A multi functional desk lamp. A candle is available until electricity has been invented

The main ingredients of this desk lamp are an old bakelite fusebox
from our home meter cupboard, the electrical parts of a broken halogen desk lamp and an alarm clock. You know, the alarm clock that stands next to your bed, and which is so annoying in the morning, yet you can't afford not to use it.

OK, here we go ...

I took the old fuse box, shown in the vise, on the left, and I removed the two fuses and fuse holders and basically emptied it completely. On the work bench you see some other fuse box parts lying around. From those I took two switches.


Below you see the two switches mounted. After removing the red and green push buttons I had two small holes available in the top lid. Unfortunately there were large holes in three sides of the box. They were used for the inlet of necessary wiring of course but now it was a bit of a pain as this box was going to be the main compartment for the switches and the transformer. With some industrial glue I glued some small pieces of metal to the outside.

We are thinking steampunk right? So we need some pipes to convey steam. Through the holes in the top lid I mounted two small brass pipes that I soldered to a piece of sheet metal on the inside.

The sheet metal was screwed to the lid. I used this way of construction because the pipes must be mounted firmly and at the same time bakelite is not flexible at all and will crack easily.

On the inside you can see the hole of one of the pipes. The wiring will go through this hole to the top of the lamp.

I also had a small brass cup lying around that I soldered upside down to the other end of the brass pipes. This will hold the light bulb later on.

Because the lamp is rather tall compared to its width I wanted a larger base. Some scrap wood served well.

Decorative pipes were cut and soldered together. At the ends two small neon lights were mounted. The ones that work directly on the mains. The wires go through the pipes again.

I had some tatty leather left over from the CD cabinet that I constructed earlier. That worked perfectly for the base of the lamp too. I left the bakelite lid untouched to add an atmosphere of antique.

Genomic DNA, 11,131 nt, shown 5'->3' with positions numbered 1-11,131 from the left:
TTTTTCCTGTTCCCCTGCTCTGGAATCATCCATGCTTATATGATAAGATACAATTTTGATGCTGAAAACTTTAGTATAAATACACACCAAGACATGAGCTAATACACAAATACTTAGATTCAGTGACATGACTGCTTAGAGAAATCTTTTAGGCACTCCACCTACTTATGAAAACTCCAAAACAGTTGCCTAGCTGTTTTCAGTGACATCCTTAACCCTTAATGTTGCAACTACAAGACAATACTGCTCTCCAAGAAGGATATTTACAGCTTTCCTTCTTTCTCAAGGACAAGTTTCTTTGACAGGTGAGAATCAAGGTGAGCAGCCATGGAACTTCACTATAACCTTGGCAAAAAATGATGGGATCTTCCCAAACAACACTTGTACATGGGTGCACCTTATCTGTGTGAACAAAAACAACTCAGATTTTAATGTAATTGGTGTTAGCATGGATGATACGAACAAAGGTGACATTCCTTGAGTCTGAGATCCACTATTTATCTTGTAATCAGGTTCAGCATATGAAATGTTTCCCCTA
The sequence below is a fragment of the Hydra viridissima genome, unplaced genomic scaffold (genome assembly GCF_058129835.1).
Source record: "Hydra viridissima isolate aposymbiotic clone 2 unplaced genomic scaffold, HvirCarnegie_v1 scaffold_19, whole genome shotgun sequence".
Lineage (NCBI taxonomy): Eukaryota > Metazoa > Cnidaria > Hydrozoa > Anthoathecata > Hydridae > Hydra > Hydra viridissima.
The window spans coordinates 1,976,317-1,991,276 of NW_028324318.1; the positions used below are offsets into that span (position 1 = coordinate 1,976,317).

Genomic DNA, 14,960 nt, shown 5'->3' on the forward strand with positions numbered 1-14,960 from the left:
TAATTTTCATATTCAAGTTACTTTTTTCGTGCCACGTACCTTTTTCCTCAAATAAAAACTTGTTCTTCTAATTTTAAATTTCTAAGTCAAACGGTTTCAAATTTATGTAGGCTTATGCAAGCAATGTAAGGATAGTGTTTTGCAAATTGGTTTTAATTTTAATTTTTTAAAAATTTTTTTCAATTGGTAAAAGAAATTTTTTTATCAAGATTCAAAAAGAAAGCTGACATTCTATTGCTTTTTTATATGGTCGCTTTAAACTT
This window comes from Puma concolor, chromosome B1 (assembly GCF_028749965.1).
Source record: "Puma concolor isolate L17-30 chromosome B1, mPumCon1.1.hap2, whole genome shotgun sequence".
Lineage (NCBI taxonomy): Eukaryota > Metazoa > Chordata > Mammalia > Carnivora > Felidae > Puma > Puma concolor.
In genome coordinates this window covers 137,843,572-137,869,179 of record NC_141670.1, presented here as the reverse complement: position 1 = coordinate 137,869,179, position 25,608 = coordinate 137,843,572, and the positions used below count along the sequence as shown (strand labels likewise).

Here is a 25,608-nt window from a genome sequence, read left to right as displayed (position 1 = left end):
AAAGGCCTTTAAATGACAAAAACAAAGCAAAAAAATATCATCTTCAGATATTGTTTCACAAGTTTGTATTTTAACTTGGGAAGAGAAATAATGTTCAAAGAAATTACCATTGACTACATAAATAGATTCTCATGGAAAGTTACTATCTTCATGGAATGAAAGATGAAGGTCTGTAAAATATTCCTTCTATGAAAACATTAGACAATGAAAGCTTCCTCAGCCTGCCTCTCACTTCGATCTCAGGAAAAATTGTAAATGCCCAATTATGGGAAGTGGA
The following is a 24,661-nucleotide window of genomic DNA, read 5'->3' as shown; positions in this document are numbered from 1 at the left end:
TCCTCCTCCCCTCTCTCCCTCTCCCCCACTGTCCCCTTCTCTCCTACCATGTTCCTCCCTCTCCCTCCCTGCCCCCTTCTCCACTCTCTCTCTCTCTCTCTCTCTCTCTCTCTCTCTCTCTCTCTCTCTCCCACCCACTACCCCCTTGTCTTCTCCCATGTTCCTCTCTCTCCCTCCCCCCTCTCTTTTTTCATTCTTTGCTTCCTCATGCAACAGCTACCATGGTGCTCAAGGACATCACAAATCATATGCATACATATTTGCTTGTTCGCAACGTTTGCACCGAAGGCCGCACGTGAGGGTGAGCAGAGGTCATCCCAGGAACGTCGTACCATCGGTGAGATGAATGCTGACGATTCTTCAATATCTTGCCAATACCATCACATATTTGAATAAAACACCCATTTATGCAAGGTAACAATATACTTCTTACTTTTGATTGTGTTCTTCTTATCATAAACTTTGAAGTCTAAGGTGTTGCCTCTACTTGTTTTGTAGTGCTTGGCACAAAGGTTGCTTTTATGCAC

Now that the bare construction was ready and all the wiring was done I wanted to add some more decorative elements. The curved brass side parts were a leftover from the lamp that I used for the CD cabinet earlier.

On one end I mounted the inside of an old, completely mechanical, egg-timer. It can be wound on the back.

When it unwinds, it produces a rattling sound. Because it is screwed firmly to the curvy side part, which is soldered to the brass pipes, the rattling of the cogs is amplified by the metal parts of the lamp. You know when the eggs are ready when the rattling stops.

Because the mains cord was all plastic I couldn't really use it as such. I bougth extra long shoe laces for climbing boots. They consist of strong inner cords covered by a woven outside. I removed the inner cords and inserted the electrical wires instead. It now looked more like the older electrical wires with the cotton coats. More decoration was added by a brass candle stand, a match box and a candle extinguisher. I also needed a clockface so I cut out a copper disk from sheet copper.

From the alarm clock housing I constructed a photo frame and mounted it on the other side to restore symmetry. Amazing what a bit of polishing does. I put some marks on the clock face to indicate 1 minute intervals and inserted a candle. Done.

A look on the back. The candle extinguisher is hanging on a hook.
The bulb lights up in the future when electricity is invented.
But then again the candle will do nicely for another century !!!